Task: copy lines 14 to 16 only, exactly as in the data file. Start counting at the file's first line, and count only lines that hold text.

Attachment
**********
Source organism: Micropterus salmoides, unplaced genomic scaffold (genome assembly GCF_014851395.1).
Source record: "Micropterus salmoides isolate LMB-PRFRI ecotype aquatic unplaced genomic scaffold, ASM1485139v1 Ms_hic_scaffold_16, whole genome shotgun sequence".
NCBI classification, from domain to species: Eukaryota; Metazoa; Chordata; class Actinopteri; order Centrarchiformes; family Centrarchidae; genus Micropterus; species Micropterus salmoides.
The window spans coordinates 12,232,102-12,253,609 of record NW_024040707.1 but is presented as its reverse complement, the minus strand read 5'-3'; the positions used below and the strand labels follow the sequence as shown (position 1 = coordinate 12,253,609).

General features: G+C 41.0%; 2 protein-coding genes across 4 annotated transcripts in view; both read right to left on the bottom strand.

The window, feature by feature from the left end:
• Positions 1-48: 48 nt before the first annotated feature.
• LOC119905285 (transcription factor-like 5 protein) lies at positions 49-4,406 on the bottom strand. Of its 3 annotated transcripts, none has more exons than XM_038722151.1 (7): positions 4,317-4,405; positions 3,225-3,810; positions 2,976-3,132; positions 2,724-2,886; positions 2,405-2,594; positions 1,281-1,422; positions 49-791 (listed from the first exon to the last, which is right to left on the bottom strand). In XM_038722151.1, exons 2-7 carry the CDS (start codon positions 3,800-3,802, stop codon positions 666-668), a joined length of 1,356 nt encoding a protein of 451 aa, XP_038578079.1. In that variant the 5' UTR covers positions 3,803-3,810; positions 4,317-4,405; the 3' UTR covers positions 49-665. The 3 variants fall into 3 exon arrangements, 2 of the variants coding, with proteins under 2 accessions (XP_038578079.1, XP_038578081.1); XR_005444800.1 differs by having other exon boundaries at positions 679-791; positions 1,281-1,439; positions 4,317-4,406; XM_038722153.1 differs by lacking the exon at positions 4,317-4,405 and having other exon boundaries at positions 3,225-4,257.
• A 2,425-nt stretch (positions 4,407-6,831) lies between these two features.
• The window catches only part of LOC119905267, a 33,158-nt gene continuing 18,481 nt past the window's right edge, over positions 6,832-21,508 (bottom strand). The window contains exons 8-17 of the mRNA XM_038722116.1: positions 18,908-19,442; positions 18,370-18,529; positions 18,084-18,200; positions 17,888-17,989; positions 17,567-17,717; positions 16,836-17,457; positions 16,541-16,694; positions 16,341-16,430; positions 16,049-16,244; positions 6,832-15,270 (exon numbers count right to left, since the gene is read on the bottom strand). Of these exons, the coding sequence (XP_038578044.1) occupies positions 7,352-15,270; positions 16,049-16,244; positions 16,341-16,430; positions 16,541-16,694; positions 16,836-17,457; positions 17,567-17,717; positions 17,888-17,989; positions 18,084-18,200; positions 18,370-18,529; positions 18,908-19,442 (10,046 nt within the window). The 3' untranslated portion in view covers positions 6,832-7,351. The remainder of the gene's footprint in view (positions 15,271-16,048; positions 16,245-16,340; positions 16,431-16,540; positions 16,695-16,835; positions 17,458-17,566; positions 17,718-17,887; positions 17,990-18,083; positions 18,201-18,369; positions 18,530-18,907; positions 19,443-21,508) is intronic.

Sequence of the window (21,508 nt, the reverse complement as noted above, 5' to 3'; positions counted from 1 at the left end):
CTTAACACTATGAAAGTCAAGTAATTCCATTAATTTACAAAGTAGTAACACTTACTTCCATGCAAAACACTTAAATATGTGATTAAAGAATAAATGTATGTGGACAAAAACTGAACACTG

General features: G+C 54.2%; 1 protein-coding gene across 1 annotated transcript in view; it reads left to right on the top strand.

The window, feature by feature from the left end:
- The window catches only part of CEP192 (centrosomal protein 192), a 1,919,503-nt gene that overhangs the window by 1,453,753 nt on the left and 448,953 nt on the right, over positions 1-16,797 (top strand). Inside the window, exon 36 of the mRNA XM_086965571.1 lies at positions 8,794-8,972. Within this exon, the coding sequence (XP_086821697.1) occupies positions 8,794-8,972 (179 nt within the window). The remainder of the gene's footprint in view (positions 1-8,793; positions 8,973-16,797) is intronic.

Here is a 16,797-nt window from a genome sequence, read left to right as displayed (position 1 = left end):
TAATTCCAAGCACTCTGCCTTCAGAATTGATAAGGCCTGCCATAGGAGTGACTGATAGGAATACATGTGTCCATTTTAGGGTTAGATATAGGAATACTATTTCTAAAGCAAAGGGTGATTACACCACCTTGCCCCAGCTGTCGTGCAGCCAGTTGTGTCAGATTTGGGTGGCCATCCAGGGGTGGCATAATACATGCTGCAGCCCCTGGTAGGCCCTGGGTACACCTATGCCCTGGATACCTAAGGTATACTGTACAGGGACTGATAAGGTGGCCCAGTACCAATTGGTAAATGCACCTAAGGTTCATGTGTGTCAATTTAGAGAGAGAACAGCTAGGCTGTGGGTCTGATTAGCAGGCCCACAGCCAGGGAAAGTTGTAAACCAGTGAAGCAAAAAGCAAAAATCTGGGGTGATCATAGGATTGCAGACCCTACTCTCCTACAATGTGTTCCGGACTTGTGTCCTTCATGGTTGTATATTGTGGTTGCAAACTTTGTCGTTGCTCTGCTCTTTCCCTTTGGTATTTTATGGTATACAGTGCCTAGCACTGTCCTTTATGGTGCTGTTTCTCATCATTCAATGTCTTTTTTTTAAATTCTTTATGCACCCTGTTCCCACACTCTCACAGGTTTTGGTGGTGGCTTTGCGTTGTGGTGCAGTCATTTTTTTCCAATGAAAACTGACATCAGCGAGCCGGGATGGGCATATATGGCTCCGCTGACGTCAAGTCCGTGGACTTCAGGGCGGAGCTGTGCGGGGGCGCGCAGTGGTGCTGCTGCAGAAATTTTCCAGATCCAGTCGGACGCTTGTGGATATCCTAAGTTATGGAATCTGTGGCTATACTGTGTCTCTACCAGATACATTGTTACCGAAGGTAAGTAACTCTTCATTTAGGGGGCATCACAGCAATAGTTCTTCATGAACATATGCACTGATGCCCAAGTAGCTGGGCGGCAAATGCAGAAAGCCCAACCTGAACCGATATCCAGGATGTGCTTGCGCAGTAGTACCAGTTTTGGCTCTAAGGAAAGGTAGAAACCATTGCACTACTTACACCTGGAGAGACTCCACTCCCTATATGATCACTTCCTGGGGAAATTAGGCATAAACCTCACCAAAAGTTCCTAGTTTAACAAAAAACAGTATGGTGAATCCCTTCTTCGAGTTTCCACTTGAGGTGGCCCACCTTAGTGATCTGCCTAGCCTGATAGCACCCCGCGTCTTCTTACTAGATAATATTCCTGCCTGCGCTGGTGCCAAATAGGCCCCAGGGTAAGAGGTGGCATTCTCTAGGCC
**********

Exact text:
The window, feature by feature from the left end:
- The window catches only part of CEP192 (centrosomal protein 192), a 1,919,503-nt gene that overhangs the window by 1,453,753 nt on the left and 448,953 nt on the right, over positions 1-16,797 (top strand). Inside the window, exon 36 of the mRNA XM_086965571.1 lies at positions 8,794-8,972. Within this exon, the coding sequence (XP_086821697.1) occupies positions 8,794-8,972 (179 nt within the window). The remainder of the gene's footprint in view (positions 1-8,793; positions 8,973-16,797) is intronic.

Here is a 16,797-nt window from a genome sequence, read left to right as displayed (position 1 = left end):